Category Archives: Writers

Happy to write here

On being in the writer tribe

I have been attending the Australian Society of Authors‘ first ever National Writers’ Congress #asa2020 which has meant spending more time in the company of writers than usual. It’s been good to have that shorthand that goes with being among your tribe.

The event started with a literary speed dating event which meant standing in sometimes lengthy lines to spend five minutes with an  agent or publisher. It was a fruitful. My intention was to meet publishers and agents to see about sending them one work and to gauge their interest for another work in progress. Happily achieved plus I discussed a work I hadn’t planned to discuss.

I have brought 18 books to go in the book shop. I noticed the book stand is far from the coffee and rest rooms so I don’t think people had much time to look.  Hoping not to take all 18 books on the plane home. (Went home 4 books lighter.)

There were some stirring speeches. I enjoyed Anna Funder who was scathingly about all of those people who want us to ‘just write’  a 200 or 300 words  for no payment. Michael Fraser AM issued a call to arms on copyright, Susan Johnson @sjreaders whose books I had read years even before meeting in London at a mutual friend’s barbecue,  Antony Loewenstein (who says so many people want to write the same as others which is dull) and Angelo Loukakis with a gift for summing up. Tom Keneally’s video was jolly in his pink Fiji shirt with some magnificent swirly wallpaper behind him.

There was a dinner too. Not some office-Christmas-party-sort-of-debauched-and-shop-talk dinner butHappy to write heresomething that was fun. No business cards, no need to say what you were working on. Just some fun with the tribe. Good to catch up briefly with Anne Summers who was resplendent in  her Julia Gillard interview outfit.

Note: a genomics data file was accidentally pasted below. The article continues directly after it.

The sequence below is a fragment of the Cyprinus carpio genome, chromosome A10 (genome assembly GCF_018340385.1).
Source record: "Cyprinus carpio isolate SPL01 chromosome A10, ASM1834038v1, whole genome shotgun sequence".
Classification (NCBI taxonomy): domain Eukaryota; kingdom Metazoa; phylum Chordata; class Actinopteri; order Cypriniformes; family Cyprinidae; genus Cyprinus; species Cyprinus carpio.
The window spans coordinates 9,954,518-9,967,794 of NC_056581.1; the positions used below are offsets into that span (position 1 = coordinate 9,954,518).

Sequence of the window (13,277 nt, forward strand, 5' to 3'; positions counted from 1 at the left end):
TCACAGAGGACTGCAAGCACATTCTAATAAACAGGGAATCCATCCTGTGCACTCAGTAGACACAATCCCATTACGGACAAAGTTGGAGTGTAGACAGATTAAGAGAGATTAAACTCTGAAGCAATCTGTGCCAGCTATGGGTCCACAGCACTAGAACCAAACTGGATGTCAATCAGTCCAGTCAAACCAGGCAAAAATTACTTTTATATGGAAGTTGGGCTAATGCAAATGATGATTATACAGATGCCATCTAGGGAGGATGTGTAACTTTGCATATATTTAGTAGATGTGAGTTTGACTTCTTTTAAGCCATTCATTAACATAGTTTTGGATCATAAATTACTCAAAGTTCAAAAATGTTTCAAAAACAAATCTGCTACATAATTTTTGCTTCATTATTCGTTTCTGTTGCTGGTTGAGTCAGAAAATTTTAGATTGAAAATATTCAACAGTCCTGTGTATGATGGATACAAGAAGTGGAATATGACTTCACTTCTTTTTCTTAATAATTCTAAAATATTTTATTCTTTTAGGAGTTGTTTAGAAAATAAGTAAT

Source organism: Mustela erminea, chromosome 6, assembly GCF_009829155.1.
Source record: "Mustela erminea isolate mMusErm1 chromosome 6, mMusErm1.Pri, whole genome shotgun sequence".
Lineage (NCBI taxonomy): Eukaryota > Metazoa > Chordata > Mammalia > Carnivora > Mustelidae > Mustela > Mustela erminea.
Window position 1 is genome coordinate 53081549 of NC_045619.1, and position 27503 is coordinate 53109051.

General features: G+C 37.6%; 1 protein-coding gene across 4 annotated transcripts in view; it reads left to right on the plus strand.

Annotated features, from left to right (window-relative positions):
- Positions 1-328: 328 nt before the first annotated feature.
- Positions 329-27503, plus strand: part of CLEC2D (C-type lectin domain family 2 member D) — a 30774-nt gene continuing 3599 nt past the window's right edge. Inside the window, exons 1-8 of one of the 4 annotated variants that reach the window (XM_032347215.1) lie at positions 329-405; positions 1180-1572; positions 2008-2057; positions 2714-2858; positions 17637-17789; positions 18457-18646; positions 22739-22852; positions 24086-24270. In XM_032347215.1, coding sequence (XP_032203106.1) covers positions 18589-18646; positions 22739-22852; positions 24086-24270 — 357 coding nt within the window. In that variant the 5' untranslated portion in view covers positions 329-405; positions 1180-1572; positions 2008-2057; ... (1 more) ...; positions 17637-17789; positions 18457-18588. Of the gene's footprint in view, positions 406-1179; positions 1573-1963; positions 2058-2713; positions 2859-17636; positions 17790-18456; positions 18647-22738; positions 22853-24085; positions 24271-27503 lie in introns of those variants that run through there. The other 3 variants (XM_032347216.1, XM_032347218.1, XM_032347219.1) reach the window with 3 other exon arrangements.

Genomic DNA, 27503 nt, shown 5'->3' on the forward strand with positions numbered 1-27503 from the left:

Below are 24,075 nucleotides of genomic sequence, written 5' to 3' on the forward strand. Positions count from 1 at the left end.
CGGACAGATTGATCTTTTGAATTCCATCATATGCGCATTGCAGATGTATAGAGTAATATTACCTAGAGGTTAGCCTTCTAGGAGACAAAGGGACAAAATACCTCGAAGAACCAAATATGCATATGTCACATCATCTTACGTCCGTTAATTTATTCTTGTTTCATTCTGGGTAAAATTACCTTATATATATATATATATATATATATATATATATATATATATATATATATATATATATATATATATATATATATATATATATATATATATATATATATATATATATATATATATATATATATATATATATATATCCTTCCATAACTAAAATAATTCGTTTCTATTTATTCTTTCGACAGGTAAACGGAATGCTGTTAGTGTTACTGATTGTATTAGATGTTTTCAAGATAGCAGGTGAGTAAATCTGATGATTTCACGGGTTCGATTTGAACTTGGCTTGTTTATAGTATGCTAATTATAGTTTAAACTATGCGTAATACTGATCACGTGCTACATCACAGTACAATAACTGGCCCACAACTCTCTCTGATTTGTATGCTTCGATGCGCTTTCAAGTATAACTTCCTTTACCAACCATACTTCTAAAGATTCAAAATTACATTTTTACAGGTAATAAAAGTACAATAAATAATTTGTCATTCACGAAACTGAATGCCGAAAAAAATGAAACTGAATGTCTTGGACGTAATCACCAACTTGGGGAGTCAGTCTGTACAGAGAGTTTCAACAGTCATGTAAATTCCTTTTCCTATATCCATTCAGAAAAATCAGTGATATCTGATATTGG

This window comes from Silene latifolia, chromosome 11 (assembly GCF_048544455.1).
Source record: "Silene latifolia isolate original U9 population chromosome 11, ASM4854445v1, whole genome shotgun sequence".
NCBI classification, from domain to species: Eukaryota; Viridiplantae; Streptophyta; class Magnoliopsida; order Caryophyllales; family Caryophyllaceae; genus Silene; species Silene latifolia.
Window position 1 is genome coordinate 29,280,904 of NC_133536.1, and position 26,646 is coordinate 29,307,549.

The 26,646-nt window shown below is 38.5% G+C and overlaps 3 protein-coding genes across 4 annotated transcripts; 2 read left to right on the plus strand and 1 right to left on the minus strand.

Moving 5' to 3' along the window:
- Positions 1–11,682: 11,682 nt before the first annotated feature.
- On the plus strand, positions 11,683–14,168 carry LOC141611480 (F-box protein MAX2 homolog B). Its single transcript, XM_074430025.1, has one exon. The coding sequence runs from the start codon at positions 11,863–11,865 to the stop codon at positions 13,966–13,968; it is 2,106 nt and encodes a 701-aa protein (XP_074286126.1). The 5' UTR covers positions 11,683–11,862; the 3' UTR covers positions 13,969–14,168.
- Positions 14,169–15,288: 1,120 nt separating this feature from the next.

I could probably have done with some more sleep but I am enjoying writing in this little room with a view. I like the glimpse of the harbour near the Anzac Bridge and the ‘Rear Window’  view of the lives in the apartments nearby. The shirtless man smoking on the balcony. The dinner party. I’ve made a note of the room number.  I may be back.

Marian (MJ) Edmunds

P.S Kate Forsyth was the stand out for inspiration. More on that and more soon #asa2020

Franzen and my ‘social object’ miss

/>Jonathan Franzen’s disdain for social media is well-known. He’s also careful not to let the Internet distract him from writing. I read somewhere that he superglued a computer so he could not plug in a modem.

In  Nathan Bransford’s  excellent blog on the topic of books and writing) he  described hearing Jonathan Franzen speak and how this gave him  a new understanding of where Franzen was coming from. Franzen thinks very deeply and social media is a distraction from that.

I heard Jonathan Franzen speak at Brisbane Writers’ Festival on the chilly afternoon on September 10, 2011. He spoke a lot about birdwatching. At the end of his talk during audience questions a young man asked if  he could comment on the changes in the ‘American psyche’ in the 10 years since 9/11.

Franzen said no.

But then he said he’d explain why he was saying no. Part of the answer was that he did not like memorialisation of events being commoditised into an experience. After the talk I bought a Franzen book and  joined the end of a long queue to have it signed. A young man lined up behind me. He worked at the excellent Avid Reader bookstore and was shivering, having set out that brilliant spring morning without a jacket. When we reached the signing table, I suggested he go first.

When I reached Jonathan Franzen I thanked him for his talk and said I felt much the same way about memorial celebrations. Then I said, “You and I have work appearing in the same anthology.”  
It’s something I’m unlikely to be able to say again.
He asked me the title. It is City-pick New York I said.

Where I meet Franzen

“What's your story about?” said Franzen.

I described "Blue, blue sky". "Its a simple recollection of  visiting the South Tower of the World Trade Center. It's a tourist's memory. Returning  10 years later I questioned myself about my resistance to interpreted memorials. I am also resistant to seeing tragedies as cultural events that I can choose like experiential tourism.

After he had signed his book,  Jonathan Franzen handed it to me, then took my cold hand into his, shook it warmly and thanked me for being "one of us."

Later I realised I'd forgotten to get a photograph. The moment had passed.  There would be no currency, no

'social object' – a la Hugh McLeod –  on Twitter or Facebook or any other social media of me meeting Jonathan Franzen. It seems fitting.

Marian Edmunds